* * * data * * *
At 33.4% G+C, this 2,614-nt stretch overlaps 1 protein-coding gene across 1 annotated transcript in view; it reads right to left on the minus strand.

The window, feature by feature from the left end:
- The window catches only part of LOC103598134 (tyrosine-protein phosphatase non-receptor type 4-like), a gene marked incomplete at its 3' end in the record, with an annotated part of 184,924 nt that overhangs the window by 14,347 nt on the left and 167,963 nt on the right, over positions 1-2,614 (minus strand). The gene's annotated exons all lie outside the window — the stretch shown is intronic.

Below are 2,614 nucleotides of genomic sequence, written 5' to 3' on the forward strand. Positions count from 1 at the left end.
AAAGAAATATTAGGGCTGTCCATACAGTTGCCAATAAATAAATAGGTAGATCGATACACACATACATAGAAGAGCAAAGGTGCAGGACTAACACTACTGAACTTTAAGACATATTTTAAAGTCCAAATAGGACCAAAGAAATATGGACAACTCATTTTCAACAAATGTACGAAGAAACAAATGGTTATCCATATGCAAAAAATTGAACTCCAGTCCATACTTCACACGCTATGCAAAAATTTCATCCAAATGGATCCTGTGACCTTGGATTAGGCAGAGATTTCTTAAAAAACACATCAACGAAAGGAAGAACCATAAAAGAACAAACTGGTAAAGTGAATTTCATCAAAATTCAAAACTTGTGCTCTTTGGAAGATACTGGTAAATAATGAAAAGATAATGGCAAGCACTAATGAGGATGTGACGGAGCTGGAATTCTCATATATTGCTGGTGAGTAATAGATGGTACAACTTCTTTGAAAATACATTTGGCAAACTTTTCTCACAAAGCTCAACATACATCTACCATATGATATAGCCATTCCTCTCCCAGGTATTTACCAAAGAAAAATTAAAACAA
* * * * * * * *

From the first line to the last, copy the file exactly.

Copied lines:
At 33.4% G+C, this 2,614-nt stretch overlaps 1 protein-coding gene across 1 annotated transcript in view; it reads right to left on the minus strand.

The window, feature by feature from the left end:
- The window catches only part of LOC103598134 (tyrosine-protein phosphatase non-receptor type 4-like), a gene marked incomplete at its 3' end in the record, with an annotated part of 184,924 nt that overhangs the window by 14,347 nt on the left and 167,963 nt on the right, over positions 1-2,614 (minus strand). The gene's annotated exons all lie outside the window — the stretch shown is intronic.

Below are 2,614 nucleotides of genomic sequence, written 5' to 3' on the forward strand. Positions count from 1 at the left end.
AAAGAAATATTAGGGCTGTCCATACAGTTGCCAATAAATAAATAGGTAGATCGATACACACATACATAGAAGAGCAAAGGTGCAGGACTAACACTACTGAACTTTAAGACATATTTTAAAGTCCAAATAGGACCAAAGAAATATGGACAACTCATTTTCAACAAATGTACGAAGAAACAAATGGTTATCCATATGCAAAAAATTGAACTCCAGTCCATACTTCACACGCTATGCAAAAATTTCATCCAAATGGATCCTGTGACCTTGGATTAGGCAGAGATTTCTTAAAAAACACATCAACGAAAGGAAGAACCATAAAAGAACAAACTGGTAAAGTGAATTTCATCAAAATTCAAAACTTGTGCTCTTTGGAAGATACTGGTAAATAATGAAAAGATAATGGCAAGCACTAATGAGGATGTGACGGAGCTGGAATTCTCATATATTGCTGGTGAGTAATAGATGGTACAACTTCTTTGAAAATACATTTGGCAAACTTTTCTCACAAAGCTCAACATACATCTACCATATGATATAGCCATTCCTCTCCCAGGTATTTACCAAAGAAAAATTAAAACAA